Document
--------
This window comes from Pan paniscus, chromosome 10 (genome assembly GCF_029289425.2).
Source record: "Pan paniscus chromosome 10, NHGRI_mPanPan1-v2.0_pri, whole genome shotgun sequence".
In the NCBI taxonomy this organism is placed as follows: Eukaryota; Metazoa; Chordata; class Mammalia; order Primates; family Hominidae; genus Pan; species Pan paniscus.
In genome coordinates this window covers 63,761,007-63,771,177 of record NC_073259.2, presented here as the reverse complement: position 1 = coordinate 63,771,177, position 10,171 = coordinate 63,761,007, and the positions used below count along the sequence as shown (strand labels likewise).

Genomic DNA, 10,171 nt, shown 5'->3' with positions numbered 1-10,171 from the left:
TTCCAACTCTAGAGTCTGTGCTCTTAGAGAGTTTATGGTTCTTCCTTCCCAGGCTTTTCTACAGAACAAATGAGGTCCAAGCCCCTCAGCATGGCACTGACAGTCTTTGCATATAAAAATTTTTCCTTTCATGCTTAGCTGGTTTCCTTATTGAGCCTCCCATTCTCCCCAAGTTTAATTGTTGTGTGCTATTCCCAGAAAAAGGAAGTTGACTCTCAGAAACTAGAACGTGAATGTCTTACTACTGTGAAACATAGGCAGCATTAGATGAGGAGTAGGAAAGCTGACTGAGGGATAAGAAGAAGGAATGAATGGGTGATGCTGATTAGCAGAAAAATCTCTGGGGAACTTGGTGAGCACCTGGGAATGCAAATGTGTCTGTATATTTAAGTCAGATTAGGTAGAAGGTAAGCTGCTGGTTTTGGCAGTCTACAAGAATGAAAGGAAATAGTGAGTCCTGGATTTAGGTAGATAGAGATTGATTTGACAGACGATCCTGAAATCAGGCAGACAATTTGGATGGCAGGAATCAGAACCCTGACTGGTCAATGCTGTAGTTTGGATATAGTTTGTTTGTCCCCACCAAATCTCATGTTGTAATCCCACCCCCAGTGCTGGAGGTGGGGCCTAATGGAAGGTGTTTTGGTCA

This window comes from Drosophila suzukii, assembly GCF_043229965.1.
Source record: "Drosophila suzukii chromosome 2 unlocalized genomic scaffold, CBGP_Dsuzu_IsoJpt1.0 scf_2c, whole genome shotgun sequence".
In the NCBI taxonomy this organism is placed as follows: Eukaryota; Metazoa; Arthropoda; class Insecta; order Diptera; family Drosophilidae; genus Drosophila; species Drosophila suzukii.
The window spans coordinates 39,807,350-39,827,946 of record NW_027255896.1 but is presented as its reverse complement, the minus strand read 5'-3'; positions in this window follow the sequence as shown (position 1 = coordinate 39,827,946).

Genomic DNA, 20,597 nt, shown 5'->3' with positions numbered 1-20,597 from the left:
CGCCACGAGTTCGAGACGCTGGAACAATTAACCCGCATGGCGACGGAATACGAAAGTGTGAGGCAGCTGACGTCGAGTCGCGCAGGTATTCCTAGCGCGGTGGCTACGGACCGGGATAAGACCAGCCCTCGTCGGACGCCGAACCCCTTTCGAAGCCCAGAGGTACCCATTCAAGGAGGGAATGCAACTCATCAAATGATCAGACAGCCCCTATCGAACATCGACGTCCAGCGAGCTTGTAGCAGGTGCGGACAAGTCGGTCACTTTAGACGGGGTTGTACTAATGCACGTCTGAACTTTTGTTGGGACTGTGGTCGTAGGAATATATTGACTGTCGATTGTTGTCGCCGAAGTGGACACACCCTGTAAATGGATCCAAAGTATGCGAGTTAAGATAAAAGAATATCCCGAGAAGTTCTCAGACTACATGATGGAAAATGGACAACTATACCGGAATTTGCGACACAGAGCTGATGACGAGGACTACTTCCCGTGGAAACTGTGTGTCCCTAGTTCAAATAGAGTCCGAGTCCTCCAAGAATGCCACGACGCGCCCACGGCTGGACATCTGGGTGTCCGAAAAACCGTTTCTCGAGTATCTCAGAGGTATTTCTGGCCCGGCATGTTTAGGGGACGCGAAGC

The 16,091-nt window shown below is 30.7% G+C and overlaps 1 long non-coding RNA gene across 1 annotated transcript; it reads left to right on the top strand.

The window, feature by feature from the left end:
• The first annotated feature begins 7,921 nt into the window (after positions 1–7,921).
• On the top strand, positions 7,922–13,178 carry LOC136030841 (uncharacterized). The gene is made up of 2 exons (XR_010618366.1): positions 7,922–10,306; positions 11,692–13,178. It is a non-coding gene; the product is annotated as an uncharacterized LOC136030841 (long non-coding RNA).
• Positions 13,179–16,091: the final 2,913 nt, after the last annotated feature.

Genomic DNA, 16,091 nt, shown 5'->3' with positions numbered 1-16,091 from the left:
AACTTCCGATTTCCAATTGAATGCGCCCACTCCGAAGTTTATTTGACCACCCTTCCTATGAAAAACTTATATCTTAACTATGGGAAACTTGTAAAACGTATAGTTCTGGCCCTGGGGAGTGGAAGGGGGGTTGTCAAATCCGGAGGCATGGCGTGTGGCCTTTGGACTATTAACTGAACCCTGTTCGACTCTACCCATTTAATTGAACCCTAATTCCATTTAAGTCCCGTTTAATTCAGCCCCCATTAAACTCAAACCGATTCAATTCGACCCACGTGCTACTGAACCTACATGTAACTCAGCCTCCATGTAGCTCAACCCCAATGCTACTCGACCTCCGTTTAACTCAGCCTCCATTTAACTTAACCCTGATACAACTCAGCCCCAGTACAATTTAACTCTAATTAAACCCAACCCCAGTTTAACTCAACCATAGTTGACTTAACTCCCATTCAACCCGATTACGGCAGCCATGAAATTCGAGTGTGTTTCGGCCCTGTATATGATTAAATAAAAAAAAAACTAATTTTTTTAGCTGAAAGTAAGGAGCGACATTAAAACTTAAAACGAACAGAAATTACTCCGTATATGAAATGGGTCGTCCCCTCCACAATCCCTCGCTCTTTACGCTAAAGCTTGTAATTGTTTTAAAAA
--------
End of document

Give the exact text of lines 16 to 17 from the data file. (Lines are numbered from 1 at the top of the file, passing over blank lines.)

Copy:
• On the top strand, positions 7,922–13,178 carry LOC136030841 (uncharacterized). The gene is made up of 2 exons (XR_010618366.1): positions 7,922–10,306; positions 11,692–13,178. It is a non-coding gene; the product is annotated as an uncharacterized LOC136030841 (long non-coding RNA).
• Positions 13,179–16,091: the final 2,913 nt, after the last annotated feature.